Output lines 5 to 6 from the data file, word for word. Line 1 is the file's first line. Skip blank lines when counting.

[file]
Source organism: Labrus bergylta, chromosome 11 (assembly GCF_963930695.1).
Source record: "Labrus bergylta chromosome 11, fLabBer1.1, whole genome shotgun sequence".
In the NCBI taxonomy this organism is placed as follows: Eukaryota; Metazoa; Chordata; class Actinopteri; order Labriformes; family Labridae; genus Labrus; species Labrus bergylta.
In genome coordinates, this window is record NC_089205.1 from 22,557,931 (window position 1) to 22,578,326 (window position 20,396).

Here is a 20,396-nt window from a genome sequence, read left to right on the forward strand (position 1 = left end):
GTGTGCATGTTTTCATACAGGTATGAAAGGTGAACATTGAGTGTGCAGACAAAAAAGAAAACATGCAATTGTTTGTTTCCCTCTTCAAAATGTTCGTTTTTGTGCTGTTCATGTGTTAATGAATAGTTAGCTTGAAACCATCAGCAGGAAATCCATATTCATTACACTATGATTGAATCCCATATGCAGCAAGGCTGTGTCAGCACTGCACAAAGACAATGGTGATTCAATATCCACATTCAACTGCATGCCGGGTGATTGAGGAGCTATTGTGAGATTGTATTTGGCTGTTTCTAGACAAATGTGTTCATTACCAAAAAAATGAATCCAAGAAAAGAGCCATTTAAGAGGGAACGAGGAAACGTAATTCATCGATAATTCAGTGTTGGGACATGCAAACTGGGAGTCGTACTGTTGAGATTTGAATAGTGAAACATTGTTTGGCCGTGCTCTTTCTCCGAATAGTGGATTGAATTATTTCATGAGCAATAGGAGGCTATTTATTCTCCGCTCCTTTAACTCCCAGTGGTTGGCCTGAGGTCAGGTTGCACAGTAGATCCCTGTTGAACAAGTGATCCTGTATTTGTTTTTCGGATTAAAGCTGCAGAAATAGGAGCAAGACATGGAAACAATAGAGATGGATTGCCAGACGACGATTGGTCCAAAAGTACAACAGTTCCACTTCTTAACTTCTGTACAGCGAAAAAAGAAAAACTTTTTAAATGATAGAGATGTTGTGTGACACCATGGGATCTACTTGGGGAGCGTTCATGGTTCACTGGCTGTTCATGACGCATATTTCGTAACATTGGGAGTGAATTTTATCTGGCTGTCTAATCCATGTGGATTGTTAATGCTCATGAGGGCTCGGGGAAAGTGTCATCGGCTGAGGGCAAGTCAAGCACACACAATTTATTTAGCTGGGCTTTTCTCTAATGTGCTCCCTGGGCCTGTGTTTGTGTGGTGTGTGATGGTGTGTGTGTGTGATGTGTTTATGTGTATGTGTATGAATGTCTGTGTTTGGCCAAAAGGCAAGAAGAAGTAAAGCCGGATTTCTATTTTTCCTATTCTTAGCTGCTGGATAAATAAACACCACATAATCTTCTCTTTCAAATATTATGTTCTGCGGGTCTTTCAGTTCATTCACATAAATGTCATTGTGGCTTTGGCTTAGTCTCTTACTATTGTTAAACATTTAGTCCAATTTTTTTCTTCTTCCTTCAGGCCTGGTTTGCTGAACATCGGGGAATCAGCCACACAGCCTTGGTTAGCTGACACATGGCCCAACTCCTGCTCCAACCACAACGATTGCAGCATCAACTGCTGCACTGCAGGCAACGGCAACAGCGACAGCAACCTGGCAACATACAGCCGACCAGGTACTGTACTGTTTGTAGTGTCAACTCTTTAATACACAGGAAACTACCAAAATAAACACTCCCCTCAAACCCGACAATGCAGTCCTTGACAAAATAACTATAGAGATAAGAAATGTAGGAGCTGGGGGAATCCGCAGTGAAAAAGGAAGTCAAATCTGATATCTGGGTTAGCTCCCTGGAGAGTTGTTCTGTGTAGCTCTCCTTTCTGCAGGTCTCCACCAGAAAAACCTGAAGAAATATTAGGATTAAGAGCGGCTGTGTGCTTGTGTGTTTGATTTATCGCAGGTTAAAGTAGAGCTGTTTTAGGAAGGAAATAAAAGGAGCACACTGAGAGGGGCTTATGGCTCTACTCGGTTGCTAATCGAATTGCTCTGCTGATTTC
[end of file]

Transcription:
Here is a 20,396-nt window from a genome sequence, read left to right on the forward strand (position 1 = left end):
GTGTGCATGTTTTCATACAGGTATGAAAGGTGAACATTGAGTGTGCAGACAAAAAAGAAAACATGCAATTGTTTGTTTCCCTCTTCAAAATGTTCGTTTTTGTGCTGTTCATGTGTTAATGAATAGTTAGCTTGAAACCATCAGCAGGAAATCCATATTCATTACACTATGATTGAATCCCATATGCAGCAAGGCTGTGTCAGCACTGCACAAAGACAATGGTGATTCAATATCCACATTCAACTGCATGCCGGGTGATTGAGGAGCTATTGTGAGATTGTATTTGGCTGTTTCTAGACAAATGTGTTCATTACCAAAAAAATGAATCCAAGAAAAGAGCCATTTAAGAGGGAACGAGGAAACGTAATTCATCGATAATTCAGTGTTGGGACATGCAAACTGGGAGTCGTACTGTTGAGATTTGAATAGTGAAACATTGTTTGGCCGTGCTCTTTCTCCGAATAGTGGATTGAATTATTTCATGAGCAATAGGAGGCTATTTATTCTCCGCTCCTTTAACTCCCAGTGGTTGGCCTGAGGTCAGGTTGCACAGTAGATCCCTGTTGAACAAGTGATCCTGTATTTGTTTTTCGGATTAAAGCTGCAGAAATAGGAGCAAGACATGGAAACAATAGAGATGGATTGCCAGACGACGATTGGTCCAAAAGTACAACAGTTCCACTTCTTAACTTCTGTACAGCGAAAAAAGAAAAACTTTTTAAATGATAGAGATGTTGTGTGACACCATGGGATCTACTTGGGGAGCGTTCATGGTTCACTGGCTGTTCATGACGCATATTTCGTAACATTGGGAGTGAATTTTATCTGGCTGTCTAATCCATGTGGATTGTTAATGCTCATGAGGGCTCGGGGAAAGTGTCATCGGCTGAGGGCAAGTCAAGCACACACAATTTATTTAGCTGGGCTTTTCTCTAATGTGCTCCCTGGGCCTGTGTTTGTGTGGTGTGTGATGGTGTGTGTGTGTGATGTGTTTATGTGTATGTGTATGAATGTCTGTGTTTGGCCAAAAGGCAAGAAGAAGTAAAGCCGGATTTCTATTTTTCCTATTCTTAGCTGCTGGATAAATAAACACCACATAATCTTCTCTTTCAAATATTATGTTCTGCGGGTCTTTCAGTTCATTCACATAAATGTCATTGTGGCTTTGGCTTAGTCTCTTACTATTGTTAAACATTTAGTCCAATTTTTTTCTTCTTCCTTCAGGCCTGGTTTGCTGAACATCGGGGAATCAGCCACACAGCCTTGGTTAGCTGACACATGGCCCAACTCCTGCTCCAACCACAACGATTGCAGCATCAACTGCTGCACTGCAGGCAACGGCAACAGCGACAGCAACCTGGCAACATACAGCCGACCAGGTACTGTACTGTTTGTAGTGTCAACTCTTTAATACACAGGAAACTACCAAAATAAACACTCCCCTCAAACCCGACAATGCAGTCCTTGACAAAATAACTATAGAGATAAGAAATGTAGGAGCTGGGGGAATCCGCAGTGAAAAAGGAAGTCAAATCTGATATCTGGGTTAGCTCCCTGGAGAGTTGTTCTGTGTAGCTCTCCTTTCTGCAGGTCTCCACCAGAAAAACCTGAAGAAATATTAGGATTAAGAGCGGCTGTGTGCTTGTGTGTTTGATTTATCGCAGGTTAAAGTAGAGCTGTTTTAGGAAGGAAATAAAAGGAGCACACTGAGAGGGGCTTATGGCTCTACTCGGTTGCTAATCGAATTGCTCTGCTGATTTC